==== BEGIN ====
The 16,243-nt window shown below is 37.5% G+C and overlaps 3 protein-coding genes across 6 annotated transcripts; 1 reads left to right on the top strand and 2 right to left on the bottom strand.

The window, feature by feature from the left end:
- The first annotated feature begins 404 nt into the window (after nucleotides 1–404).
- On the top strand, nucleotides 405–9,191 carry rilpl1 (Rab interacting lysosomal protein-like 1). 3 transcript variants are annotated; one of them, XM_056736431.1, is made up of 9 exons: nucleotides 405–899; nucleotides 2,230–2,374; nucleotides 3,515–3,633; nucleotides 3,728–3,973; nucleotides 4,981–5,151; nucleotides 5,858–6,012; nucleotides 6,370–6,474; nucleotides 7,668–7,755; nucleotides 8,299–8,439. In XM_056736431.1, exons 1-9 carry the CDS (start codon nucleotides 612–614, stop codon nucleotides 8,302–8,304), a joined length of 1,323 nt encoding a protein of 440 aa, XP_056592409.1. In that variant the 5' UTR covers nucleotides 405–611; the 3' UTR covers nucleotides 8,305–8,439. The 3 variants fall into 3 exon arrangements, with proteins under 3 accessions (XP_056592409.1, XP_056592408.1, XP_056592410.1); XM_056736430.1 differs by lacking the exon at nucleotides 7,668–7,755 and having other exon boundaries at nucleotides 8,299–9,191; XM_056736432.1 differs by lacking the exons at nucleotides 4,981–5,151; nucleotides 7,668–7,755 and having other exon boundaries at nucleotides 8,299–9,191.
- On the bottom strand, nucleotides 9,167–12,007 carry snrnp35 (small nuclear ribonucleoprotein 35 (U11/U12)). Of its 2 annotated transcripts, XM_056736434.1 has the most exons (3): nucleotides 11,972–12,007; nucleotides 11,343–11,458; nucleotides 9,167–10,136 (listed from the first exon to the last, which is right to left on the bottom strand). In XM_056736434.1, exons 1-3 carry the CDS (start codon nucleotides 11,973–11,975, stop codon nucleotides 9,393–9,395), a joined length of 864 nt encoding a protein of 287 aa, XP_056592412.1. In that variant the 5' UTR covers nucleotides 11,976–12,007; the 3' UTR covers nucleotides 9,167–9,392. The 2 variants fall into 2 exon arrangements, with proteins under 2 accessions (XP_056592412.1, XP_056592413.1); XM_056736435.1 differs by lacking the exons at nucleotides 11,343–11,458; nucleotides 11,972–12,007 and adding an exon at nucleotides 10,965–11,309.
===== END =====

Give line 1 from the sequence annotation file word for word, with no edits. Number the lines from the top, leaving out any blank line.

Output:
The 16,243-nt window shown below is 37.5% G+C and overlaps 3 protein-coding genes across 6 annotated transcripts; 1 reads left to right on the top strand and 2 right to left on the bottom strand.